An anonymous man comes to Father James in confession and vows to kill him in one week, simply because the priest is himself a good man.

Year: 2014
Certificate: 15
Director: John Michael McDonagh
Starring: Brendan Gleeson, Chris O’Dowd, Kelly Reilly, Aidan Gillen, Dylan Moran, Isaach De Bankolé, M. Emmet Walsh, Marie-Josée Croze, Domhnall Gleeson

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I wasn’t sure what to expect with “Calvary” but it had a lot of retweets and likes when it was added to Netflix UK the other month. From past experience, I know you guys have a knack of knowing a good film when you see one – so I added this to my ever-growing list.

I came to the film knowing nothing other than the general synopsis: during confession, Father James (Gleeson) is told he will be killed the following Sunday for the simple fact that he is a good man. There is no long, drawn-out build up to this – it happens in the opening scenes and the remainder of the film follows the priest on a day to day basis while he tries to come to terms with what may happen on the proposed day.

With the cast including the likes of Chris O’Dowd (The I.T. Crowd) and Dylan Moran (Black Books) I had expected “Calvary” to be an all out comedy, but after the opening line (sorry, I won’t do spoilers!) I could tell that any comedy involved would be very dark. Don’t get me wrong, there are some very funny moments in the film including highly inappropriate things being said to Father James and some equally inappropriate responses.

Having been filmed in Ireland there is some stunning scenery and they make use of this with numerous wide-open shots of long beaches and rolling hills. This works well with the content of the film, allowing us to get a glimpse of Father James’ thoughts as he approaches his potential death. The story itself is very deep at times and often emotional – you feel a bond forming with Father James as he makes amends with his estranged daughter and also see him slowly get ground down as the week progresses. Even though he is living with the fact that he could be dead in a few days, he still goes about his work – and this makes the film even more harrowing. Why not just simply pack up and leave? What is there in him that makes him stay, to “get his house in order” so to speak, and, ultimately, stick to his word to meet his potential killer after a week?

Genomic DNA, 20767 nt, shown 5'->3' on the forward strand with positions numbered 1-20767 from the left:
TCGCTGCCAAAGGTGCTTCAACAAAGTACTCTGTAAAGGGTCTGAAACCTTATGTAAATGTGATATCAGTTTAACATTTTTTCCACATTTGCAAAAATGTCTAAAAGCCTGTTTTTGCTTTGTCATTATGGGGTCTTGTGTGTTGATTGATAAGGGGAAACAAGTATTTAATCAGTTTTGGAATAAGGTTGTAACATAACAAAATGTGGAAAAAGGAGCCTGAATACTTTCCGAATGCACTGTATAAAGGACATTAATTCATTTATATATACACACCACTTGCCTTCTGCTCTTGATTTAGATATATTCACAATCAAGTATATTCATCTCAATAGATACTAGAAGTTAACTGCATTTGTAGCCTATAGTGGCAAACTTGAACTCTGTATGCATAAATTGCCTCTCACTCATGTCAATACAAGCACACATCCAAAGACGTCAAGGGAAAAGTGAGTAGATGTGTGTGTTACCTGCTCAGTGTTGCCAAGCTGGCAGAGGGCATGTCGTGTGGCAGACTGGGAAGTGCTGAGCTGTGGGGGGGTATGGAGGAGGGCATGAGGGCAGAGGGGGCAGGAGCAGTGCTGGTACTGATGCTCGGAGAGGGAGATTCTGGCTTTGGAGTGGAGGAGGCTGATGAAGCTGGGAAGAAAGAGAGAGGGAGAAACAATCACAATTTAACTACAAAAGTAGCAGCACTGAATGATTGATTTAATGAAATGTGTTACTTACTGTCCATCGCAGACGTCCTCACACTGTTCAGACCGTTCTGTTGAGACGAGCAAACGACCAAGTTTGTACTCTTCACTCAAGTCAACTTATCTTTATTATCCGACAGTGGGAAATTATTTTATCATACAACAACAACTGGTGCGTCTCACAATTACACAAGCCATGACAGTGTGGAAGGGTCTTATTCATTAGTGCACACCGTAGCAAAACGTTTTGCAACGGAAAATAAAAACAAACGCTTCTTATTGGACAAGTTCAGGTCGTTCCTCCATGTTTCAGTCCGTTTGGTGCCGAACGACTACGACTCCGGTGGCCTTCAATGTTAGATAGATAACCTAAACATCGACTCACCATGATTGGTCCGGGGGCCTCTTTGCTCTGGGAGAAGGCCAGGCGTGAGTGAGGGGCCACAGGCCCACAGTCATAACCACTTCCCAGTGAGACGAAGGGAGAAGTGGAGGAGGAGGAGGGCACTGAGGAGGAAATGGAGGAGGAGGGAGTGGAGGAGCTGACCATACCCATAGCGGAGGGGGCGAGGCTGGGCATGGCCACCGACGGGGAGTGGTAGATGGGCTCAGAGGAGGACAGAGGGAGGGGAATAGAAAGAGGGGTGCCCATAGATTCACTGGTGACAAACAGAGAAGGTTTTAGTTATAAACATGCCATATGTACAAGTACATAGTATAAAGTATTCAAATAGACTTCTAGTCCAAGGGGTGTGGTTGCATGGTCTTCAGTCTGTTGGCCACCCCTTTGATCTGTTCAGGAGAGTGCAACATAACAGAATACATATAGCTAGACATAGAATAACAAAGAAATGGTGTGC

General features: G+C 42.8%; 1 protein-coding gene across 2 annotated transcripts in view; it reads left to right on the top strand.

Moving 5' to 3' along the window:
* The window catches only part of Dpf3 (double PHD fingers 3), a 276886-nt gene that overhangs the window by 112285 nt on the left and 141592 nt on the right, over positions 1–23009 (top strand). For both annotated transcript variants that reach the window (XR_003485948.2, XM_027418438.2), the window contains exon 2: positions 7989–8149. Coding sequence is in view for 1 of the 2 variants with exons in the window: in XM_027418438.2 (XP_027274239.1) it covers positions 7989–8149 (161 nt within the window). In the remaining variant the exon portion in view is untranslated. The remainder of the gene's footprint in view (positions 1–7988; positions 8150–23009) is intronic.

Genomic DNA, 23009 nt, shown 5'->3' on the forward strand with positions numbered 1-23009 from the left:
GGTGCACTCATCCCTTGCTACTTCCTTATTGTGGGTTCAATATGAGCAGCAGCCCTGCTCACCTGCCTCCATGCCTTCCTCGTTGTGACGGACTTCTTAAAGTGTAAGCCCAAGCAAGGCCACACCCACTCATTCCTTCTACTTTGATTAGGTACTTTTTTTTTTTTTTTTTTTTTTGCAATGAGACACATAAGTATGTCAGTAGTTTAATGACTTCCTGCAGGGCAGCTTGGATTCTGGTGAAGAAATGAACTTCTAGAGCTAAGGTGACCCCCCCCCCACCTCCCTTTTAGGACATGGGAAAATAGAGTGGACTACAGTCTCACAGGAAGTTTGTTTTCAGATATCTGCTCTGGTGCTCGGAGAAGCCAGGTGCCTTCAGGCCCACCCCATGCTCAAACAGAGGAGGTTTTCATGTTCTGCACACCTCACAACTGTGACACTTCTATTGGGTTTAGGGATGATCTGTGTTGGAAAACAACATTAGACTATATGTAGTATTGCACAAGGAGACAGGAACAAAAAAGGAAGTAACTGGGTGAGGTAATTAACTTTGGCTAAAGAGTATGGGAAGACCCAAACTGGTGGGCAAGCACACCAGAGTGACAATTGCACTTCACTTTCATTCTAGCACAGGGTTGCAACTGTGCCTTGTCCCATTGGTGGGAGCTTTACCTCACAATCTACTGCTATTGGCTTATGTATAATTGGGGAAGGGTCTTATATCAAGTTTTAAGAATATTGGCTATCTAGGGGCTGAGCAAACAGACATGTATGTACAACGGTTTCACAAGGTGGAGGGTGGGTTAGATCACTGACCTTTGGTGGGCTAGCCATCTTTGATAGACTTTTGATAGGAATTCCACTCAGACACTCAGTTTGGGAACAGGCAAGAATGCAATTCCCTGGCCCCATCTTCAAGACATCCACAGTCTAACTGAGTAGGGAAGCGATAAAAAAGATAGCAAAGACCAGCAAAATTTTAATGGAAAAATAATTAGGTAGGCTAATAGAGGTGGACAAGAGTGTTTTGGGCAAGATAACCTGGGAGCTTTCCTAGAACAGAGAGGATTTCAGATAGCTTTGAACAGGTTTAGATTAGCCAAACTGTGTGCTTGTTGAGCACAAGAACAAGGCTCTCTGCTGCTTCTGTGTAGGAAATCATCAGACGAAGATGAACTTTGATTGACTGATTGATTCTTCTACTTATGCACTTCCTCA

All in all, “Calvary” is a very good film. The humour is dark and sharp and you feel a bond with the characters and share their pain as well as happiness. It’s not the most joyful of films, I found myself getting quite emotional at times, but it does come highly recommended.

About MaFt

Film and TV fan, creator of New On Netflix (UK, USA, Australia and Canada), dad of two amazing children, code geek and passionate about autism.

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7 thoughts on “Calvary

  1. Call me old-fashioned but comedies about priests abusing young children aren’t funny. Neither is domestic abuse particularly amusing.

    I normally rate Chris O’Dowd but he let himself down being involved in this film.

    1. The comedy isn’t about child abuse or domestic violence. The film is a story of one man’s retaliation to being abused as a child and how it has clearly affected him in a serious way.

      The comedic elements are not related to abuse.

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